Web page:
Histone demethylase JARID1C inactivation triggers genomic instability in sporadic renal cancer

Beatrice Rondinelli, Dalia Rosano, Elena Antonini, Michela Frenquelli, Laura Montanini, Dachuan Huang, Simona Segalla, Kosuke Yoshihara, Samir B. Amin, Dejan Lazarevic, Bin Tean, Roel G W Verhaak, P. Andrew Futreal, Luciano Di Croce, Lynda Chin, Davide Cittaro, Giovanni Tonon

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Abstract

Mutations in genes encoding chromatin-remodeling proteins are often identified in a variety of cancers. For example, the histone demethylase JARID1C is frequently inactivated in patients with clear cell renal cell carcinoma (ccRCC); however, it is largely unknown how JARID1C dysfunction promotes cancer. Here, we determined that JARID1C binds broadly to chromatin domains characterized by the trimethylation of lysine 9 (H3K9me3), which is a histone mark enriched in heterochromatin. Moreover, we found that JARID1C localizes on heterochromatin, is required for heterochromatin replication, and forms a complex with established players of heterochromatin assembly, including SUV39H1 and HP1á, as well as with proteins not previously associated with heterochromatin assembly, such as the cullin 4 (CUL4) complex adaptor protein DDB1. Transcription on heterochromatin is tightly suppressed to safeguard the genome, and in ccRCC cells, JARID1C inactivation led to the unrestrained expression of heterochromatic noncoding RNAs (ncRNAs) that in turn triggered genomic instability. Moreover, ccRCC patients harboring JARID1C mutations exhibited aberrant ncRNA expression and increased genomic rearrangements compared with ccRCC patients with tumors endowed with other genetic lesions. Together, these data suggest that inactivation of JARID1C in renal cancer leads to heterochromatin disruption, genomic rearrangement, and aggressive ccRCCs. Moreover, our results shed light on a mechanism that underlies genomic instability in sporadic cancers.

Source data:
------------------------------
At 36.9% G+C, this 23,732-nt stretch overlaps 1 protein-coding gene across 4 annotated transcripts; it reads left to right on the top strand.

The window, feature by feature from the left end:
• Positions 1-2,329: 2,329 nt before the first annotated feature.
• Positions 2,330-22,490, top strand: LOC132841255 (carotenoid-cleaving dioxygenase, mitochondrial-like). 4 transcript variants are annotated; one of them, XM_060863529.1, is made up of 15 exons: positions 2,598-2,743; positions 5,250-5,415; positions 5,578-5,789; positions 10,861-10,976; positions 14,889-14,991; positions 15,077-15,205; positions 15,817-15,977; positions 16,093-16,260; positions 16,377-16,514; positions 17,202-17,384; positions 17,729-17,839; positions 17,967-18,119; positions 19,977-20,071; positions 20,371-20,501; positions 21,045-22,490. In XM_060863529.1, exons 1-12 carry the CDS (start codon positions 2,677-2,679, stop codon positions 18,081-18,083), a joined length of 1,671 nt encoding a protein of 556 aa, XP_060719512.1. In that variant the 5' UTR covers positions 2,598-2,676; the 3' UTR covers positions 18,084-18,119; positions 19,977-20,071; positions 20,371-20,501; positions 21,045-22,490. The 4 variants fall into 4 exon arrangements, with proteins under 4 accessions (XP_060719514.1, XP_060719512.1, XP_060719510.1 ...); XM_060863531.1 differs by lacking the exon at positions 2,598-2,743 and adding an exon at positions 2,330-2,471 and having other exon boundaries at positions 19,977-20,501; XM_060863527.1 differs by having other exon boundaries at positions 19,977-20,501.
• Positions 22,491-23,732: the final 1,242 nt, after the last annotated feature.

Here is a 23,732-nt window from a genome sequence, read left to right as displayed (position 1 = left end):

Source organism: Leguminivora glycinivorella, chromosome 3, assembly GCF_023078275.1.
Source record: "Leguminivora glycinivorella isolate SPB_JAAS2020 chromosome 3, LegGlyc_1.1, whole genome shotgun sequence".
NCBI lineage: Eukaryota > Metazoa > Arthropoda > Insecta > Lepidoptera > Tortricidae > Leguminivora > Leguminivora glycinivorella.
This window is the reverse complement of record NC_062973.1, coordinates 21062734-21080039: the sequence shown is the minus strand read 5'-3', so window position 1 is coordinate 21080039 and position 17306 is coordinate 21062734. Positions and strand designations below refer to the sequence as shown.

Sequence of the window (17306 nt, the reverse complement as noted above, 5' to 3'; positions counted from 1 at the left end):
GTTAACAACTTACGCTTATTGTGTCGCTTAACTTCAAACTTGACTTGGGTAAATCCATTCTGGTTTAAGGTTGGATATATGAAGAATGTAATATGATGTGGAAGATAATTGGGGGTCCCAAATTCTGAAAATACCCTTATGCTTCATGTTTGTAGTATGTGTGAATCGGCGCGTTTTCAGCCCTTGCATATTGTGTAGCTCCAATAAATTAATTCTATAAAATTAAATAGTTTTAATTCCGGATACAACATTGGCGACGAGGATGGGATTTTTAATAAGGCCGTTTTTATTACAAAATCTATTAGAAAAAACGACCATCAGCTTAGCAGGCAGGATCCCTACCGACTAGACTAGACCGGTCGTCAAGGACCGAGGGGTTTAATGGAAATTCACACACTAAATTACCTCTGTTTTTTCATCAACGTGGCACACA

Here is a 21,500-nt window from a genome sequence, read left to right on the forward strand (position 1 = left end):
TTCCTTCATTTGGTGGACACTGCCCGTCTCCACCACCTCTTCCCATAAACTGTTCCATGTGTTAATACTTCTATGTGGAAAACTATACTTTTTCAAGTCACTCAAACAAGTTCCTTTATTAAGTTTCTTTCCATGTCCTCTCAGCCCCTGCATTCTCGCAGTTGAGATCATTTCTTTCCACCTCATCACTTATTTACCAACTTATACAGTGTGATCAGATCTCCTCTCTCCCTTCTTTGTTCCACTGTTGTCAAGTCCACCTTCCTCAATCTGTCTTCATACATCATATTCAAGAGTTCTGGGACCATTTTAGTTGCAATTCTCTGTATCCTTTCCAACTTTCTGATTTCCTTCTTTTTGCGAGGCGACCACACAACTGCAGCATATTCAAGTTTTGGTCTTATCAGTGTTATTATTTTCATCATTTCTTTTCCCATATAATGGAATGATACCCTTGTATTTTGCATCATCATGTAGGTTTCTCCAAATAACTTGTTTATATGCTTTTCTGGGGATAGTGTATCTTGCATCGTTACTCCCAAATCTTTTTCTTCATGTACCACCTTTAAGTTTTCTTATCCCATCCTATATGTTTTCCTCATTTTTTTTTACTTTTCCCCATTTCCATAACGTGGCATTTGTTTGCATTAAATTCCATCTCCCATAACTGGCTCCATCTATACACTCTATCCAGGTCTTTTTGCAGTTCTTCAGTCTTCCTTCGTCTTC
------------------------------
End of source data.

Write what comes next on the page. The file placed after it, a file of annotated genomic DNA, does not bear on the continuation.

Original languageEnglish
Pages (from-to)4625-4637
Number of pages13
JournalJournal of Clinical Investigation
Volume125
Issue number12
DOIs
Publication statusPublished - Dec 1 2015

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Histone Demethylases
Heterochromatin
Kidney Neoplasms
Genomic Instability
Renal Cell Carcinoma
Adaptor Protein Complex 4
Neoplasms
Histone Code
Cullin Proteins
Untranslated RNA
Mutation
Chromatin Assembly and Disassembly
Lysine
Chromatin
Proteins
Genome

ASJC Scopus subject areas

  • Medicine(all)